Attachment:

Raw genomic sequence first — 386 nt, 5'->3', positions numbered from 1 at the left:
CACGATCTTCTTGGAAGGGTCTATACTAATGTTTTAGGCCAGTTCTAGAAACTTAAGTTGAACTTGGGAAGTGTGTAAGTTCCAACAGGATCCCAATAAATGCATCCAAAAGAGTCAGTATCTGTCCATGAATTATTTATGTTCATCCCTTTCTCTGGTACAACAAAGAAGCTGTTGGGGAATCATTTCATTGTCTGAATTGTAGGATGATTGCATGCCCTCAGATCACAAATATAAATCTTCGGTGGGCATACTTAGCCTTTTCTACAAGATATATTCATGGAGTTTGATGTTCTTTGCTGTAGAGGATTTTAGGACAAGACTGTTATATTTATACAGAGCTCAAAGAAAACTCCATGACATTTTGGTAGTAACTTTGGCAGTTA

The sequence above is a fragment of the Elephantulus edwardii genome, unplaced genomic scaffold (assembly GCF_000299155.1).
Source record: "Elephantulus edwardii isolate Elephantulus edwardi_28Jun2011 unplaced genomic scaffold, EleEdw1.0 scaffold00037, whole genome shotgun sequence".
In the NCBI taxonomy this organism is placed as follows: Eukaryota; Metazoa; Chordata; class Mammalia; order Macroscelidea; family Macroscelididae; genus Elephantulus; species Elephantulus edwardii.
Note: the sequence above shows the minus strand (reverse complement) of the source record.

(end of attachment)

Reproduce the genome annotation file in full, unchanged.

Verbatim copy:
Raw genomic sequence first — 386 nt, 5'->3', positions numbered from 1 at the left:
CACGATCTTCTTGGAAGGGTCTATACTAATGTTTTAGGCCAGTTCTAGAAACTTAAGTTGAACTTGGGAAGTGTGTAAGTTCCAACAGGATCCCAATAAATGCATCCAAAAGAGTCAGTATCTGTCCATGAATTATTTATGTTCATCCCTTTCTCTGGTACAACAAAGAAGCTGTTGGGGAATCATTTCATTGTCTGAATTGTAGGATGATTGCATGCCCTCAGATCACAAATATAAATCTTCGGTGGGCATACTTAGCCTTTTCTACAAGATATATTCATGGAGTTTGATGTTCTTTGCTGTAGAGGATTTTAGGACAAGACTGTTATATTTATACAGAGCTCAAAGAAAACTCCATGACATTTTGGTAGTAACTTTGGCAGTTA

The sequence above is a fragment of the Elephantulus edwardii genome, unplaced genomic scaffold (assembly GCF_000299155.1).
Source record: "Elephantulus edwardii isolate Elephantulus edwardi_28Jun2011 unplaced genomic scaffold, EleEdw1.0 scaffold00037, whole genome shotgun sequence".
In the NCBI taxonomy this organism is placed as follows: Eukaryota; Metazoa; Chordata; class Mammalia; order Macroscelidea; family Macroscelididae; genus Elephantulus; species Elephantulus edwardii.
Note: the sequence above shows the minus strand (reverse complement) of the source record.